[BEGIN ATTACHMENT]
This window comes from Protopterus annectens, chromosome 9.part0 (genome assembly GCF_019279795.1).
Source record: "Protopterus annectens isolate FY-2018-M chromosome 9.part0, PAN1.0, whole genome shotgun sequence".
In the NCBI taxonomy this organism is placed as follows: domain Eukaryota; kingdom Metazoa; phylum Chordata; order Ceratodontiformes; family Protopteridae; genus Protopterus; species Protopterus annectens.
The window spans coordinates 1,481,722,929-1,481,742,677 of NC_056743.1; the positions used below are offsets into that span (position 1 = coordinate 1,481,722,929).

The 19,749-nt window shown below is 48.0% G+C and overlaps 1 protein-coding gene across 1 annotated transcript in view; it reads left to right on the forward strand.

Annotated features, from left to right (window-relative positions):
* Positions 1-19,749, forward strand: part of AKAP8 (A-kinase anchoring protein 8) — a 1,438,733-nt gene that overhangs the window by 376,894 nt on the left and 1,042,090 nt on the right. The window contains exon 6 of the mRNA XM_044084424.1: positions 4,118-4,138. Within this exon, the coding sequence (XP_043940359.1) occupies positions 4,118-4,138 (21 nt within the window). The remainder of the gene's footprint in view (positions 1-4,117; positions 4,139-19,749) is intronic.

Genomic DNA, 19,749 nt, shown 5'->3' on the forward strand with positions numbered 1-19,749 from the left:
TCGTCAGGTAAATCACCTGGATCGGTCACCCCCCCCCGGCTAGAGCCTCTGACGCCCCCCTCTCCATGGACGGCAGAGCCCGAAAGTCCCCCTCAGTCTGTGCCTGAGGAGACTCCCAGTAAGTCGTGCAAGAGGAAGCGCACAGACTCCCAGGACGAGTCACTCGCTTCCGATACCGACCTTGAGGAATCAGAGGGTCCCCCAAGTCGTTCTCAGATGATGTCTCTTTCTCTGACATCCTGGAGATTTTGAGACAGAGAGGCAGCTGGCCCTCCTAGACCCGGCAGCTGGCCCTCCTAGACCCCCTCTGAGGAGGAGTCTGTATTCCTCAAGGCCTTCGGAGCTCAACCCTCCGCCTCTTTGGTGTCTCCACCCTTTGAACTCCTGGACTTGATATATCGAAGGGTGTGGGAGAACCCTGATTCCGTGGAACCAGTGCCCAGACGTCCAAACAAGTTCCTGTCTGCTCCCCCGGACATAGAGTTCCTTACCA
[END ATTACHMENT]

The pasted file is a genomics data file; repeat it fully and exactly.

This window comes from Protopterus annectens, chromosome 9.part0 (genome assembly GCF_019279795.1).
Source record: "Protopterus annectens isolate FY-2018-M chromosome 9.part0, PAN1.0, whole genome shotgun sequence".
In the NCBI taxonomy this organism is placed as follows: domain Eukaryota; kingdom Metazoa; phylum Chordata; order Ceratodontiformes; family Protopteridae; genus Protopterus; species Protopterus annectens.
The window spans coordinates 1,481,722,929-1,481,742,677 of NC_056743.1; the positions used below are offsets into that span (position 1 = coordinate 1,481,722,929).

The 19,749-nt window shown below is 48.0% G+C and overlaps 1 protein-coding gene across 1 annotated transcript in view; it reads left to right on the forward strand.

Annotated features, from left to right (window-relative positions):
* Positions 1-19,749, forward strand: part of AKAP8 (A-kinase anchoring protein 8) — a 1,438,733-nt gene that overhangs the window by 376,894 nt on the left and 1,042,090 nt on the right. The window contains exon 6 of the mRNA XM_044084424.1: positions 4,118-4,138. Within this exon, the coding sequence (XP_043940359.1) occupies positions 4,118-4,138 (21 nt within the window). The remainder of the gene's footprint in view (positions 1-4,117; positions 4,139-19,749) is intronic.

Genomic DNA, 19,749 nt, shown 5'->3' on the forward strand with positions numbered 1-19,749 from the left:
TCGTCAGGTAAATCACCTGGATCGGTCACCCCCCCCCGGCTAGAGCCTCTGACGCCCCCCTCTCCATGGACGGCAGAGCCCGAAAGTCCCCCTCAGTCTGTGCCTGAGGAGACTCCCAGTAAGTCGTGCAAGAGGAAGCGCACAGACTCCCAGGACGAGTCACTCGCTTCCGATACCGACCTTGAGGAATCAGAGGGTCCCCCAAGTCGTTCTCAGATGATGTCTCTTTCTCTGACATCCTGGAGATTTTGAGACAGAGAGGCAGCTGGCCCTCCTAGACCCGGCAGCTGGCCCTCCTAGACCCCCTCTGAGGAGGAGTCTGTATTCCTCAAGGCCTTCGGAGCTCAACCCTCCGCCTCTTTGGTGTCTCCACCCTTTGAACTCCTGGACTTGATATATCGAAGGGTGTGGGAGAACCCTGATTCCGTGGAACCAGTGCCCAGACGTCCAAACAAGTTCCTGTCTGCTCCCCCGGACATAGAGTTCCTTACCA